235 years ago today, Wolraad Woltemade rescued 14 sailors at the Cape of Good Hope who were clinging to the hull of a sinking ship. The dairy farmer who emigrated to Cape Dutch from Germany rode his horse into the sea seven times toward the imperiled ship De Jonge Thomas, as spectators and soldiers stood on the beach watching. The hero and his horse Vonk were drowned on his eighth attempt, when the weight of six desperate sailors pulled them all underwater. The Dutch East India Company provided amply for his widow and children and also honored the farmer by naming a ship Held Woldemade. His name lives on in a multitude of ways… (1773)

A suburb of Cape Town is named after him. The Union of South Africa King’s Medal for Bravery, instituted in 1939, bore a depiction of Woltemade’s heroic act on its obverse. In 1970 the Woltemade Decoration for Bravery was instituted as the highest civilian decoration for bravery in South Africa.

MORE Good News on this Day in History:

  • Give Peace a Chance, the anti-war protest song, was recorded by John Lennon and Yoko Ono at a hotel during their Bed-In for Peace –See more below (1969)
  • The Heimlich maneuver for rescuing choking victims was published in the journal Emergency Medicine (1974)
  • The Cable News Network (CNN) began broadcasting, and for the first time Americans could watch news updates 24 hours a day (1980)
  • U.S. President George Herbert Walker Bush joined the leader of the Soviet Union, Mikhail Gorbachev, signing a treaty to end chemical weapons production and destroy their nation’s stockpiles (1990)

And, Happy Birthday to Morgan Freeman who turns 81 years old today.

Acting since he was in junior high school, Freeman won an Academy Award for his role in Million Dollar Baby, and wide acclaim for performances in Driving Miss Daisy, The Shawshank Redemption, Glory, Unforgiven, Bruce Almighty, and The Dark Knight. Known for his distinctively smooth, deep voice, he got his first acting gig as a cast member in the 1970s children’s program The Electric Company. Today, Freeman is ranked the 3rd highest Hollywood box office star because his films earned over $4.316 billion in total gross receipts. (1937)

(Continued from above) Early in John and Yoko’s Bed-In for Peace, a reporter asked John what he was trying to do. Lennon said, “All we are saying is, ‘Give peace a chance’”.

Photo By Roy Kerwood, CC

He liked the phrase and set it to music, singing the song several times during the week-long bed-in. Finally, on June 1st, he rented an 8-track tape machine from a local music store and recorded it while still in the bed. The recording session (published under the name Plastic Ono Band) was attended by dozens of journalists and various celebrities, including Timothy Leary and Dick Gregory. John was joined on acoustic guitar by Tommy Smothers of the Smothers Brothers and everyone joined in on vocals for the chorus. Meanwhile, room 1742 of the Queen Elizabeth Hotel in Montreal is their most frequently requested room.

And on this day in 1967, The Beatles released Sgt. Pepper’s Lonely Hearts Club Band—widely regarded as one of the greatest albums of all time.Sgt. Peppers Lonely Hearts Club Band-cover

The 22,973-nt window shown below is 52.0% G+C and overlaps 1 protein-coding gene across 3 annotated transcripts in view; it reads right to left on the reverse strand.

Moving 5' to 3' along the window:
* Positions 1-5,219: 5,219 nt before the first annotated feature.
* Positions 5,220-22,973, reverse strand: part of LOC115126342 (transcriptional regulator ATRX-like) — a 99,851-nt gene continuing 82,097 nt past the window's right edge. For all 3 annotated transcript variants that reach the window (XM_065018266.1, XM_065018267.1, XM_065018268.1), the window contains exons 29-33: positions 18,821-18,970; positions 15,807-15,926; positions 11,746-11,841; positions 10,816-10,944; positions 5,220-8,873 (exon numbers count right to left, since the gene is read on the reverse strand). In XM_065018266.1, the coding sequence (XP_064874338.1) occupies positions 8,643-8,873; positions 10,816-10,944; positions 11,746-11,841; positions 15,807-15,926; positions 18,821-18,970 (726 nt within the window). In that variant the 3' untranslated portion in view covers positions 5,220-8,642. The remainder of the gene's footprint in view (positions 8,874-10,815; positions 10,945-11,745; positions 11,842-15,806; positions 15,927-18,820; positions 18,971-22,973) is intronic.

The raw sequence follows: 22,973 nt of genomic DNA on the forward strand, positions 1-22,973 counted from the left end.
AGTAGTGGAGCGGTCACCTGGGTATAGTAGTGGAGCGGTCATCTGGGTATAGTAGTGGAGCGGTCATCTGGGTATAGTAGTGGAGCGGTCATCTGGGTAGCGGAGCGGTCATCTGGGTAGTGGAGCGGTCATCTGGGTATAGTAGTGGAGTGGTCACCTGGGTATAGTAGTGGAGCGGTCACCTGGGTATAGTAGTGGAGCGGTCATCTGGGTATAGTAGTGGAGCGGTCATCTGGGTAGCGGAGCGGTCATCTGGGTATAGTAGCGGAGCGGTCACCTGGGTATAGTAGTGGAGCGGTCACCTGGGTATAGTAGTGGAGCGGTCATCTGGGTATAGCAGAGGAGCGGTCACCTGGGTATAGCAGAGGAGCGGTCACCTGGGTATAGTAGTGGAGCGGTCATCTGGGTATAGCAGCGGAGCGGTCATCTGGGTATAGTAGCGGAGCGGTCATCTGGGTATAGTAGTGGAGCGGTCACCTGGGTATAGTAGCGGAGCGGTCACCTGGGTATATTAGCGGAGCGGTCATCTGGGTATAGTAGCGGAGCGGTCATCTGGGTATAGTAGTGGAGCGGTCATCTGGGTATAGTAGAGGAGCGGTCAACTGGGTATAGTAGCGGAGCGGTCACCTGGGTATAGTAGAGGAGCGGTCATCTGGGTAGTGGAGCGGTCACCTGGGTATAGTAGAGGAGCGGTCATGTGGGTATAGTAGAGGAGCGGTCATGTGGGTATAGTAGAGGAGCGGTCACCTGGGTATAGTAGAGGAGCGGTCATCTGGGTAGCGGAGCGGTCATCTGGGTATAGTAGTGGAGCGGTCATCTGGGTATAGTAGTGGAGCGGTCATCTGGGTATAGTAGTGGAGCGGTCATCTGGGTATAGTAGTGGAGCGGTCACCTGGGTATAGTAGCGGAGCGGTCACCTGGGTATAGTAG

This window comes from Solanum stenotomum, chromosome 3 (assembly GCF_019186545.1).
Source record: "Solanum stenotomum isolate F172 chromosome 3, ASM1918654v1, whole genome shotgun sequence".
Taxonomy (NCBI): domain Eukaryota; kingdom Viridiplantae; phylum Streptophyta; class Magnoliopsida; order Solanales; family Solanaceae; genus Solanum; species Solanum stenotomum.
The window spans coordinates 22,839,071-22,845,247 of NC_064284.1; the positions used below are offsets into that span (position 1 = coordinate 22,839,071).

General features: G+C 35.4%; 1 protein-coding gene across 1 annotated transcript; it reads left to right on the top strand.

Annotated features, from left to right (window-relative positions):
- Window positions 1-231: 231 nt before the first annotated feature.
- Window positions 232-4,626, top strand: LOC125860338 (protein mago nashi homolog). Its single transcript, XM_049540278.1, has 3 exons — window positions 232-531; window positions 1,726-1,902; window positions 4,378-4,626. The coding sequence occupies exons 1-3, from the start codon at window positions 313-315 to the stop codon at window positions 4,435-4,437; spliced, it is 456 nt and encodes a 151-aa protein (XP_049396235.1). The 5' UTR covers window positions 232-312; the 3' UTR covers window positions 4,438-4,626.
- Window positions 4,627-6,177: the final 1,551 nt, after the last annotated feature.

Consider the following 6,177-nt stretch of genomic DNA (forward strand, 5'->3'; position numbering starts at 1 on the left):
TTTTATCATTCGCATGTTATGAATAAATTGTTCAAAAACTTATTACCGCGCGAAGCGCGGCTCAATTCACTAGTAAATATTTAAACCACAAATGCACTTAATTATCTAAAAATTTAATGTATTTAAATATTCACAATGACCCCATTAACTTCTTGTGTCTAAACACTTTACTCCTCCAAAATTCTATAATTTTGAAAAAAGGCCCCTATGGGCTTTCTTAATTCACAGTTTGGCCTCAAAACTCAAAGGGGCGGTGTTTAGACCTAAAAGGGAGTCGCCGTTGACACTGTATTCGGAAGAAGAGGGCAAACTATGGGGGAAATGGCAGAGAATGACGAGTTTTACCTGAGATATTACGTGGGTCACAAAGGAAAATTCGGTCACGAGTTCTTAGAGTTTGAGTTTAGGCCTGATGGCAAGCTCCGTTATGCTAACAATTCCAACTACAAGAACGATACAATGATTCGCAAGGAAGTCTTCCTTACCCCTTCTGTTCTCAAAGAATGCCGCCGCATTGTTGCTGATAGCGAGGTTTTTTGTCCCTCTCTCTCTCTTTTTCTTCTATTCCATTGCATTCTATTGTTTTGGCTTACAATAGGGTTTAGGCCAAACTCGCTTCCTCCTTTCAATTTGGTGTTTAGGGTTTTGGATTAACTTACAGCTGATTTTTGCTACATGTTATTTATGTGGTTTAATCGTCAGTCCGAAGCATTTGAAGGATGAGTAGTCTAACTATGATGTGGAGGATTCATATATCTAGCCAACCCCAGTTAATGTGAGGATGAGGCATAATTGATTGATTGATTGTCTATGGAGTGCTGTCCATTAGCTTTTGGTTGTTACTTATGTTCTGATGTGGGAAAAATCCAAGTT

In the next four decades, it had sold more than 32 million copies worldwide, making it one of the best-selling LPs in history. Their eighth studio album, it was lauded for its innovations in music production, songwriting and graphic design; for pioneering the idea of a concept album; and for providing a musical representation of youth counterculture during the 1967 Summer of Love—it was #1 on the charts for the entire summer.

Knowing they would not need to perform the tracks live (having recently quit touring), The Fab Four pushed beyond the technological progression achieved with their 1966 album Revolver. They adopted an experimental approach to composition and recording on songs such as “With a Little Help from My Friends”, “Lucy in the Sky with Diamonds” and “A Day in the Life”.

Album Art, inside the cover

Recorded over a 129-day period, producer George Martin and engineer Geoff Emerick’s innovative work on the album included the liberal application of sound shaping signal processing and the use of a 40-piece orchestra performing aleatoric crescendos. The album also incorporated a range of stylistic influences, including vaudeville, circus, avant-garde, and Western and Indian music, which offered sounds and textures not usually associated with popular music.

It was Paul’s idea to build the album around alter egos. Martin explains, “Paul said, ‘Why don’t we make the album as though the Pepper band really existed, as though Sergeant Pepper was making the record? We’ll dub in effects and things.’ I loved the idea, and from that moment on it was as though Pepper had a life of its own.”

Critics hailed it immediately as a cultural turning point that elevated pop music to the level of fine art. Richard Poirier wrote, “Listening to the Sgt. Pepper album one thinks not simply of the history of popular music but the history of this century.” Time magazine declared it “a historic departure in the progress of music – any music”. Newsweek called it a “masterpiece”, and The New York Times Book Review characterized it as a harbinger of a “golden Renaissance of Song”. It won four Grammy Awards, including Album of the Year–the first rock LP to receive the honor.

To mark the occasion, The Beatles released a Super Deluxe Edition 4-disk box set with extras, like 33 tracks from the Sgt. Pepper sessions that place you in the studio, a documentary DVD of The Making of Sgt. Pepper, including interviews with Paul, George and Ringo, and a 144-page hardback book.


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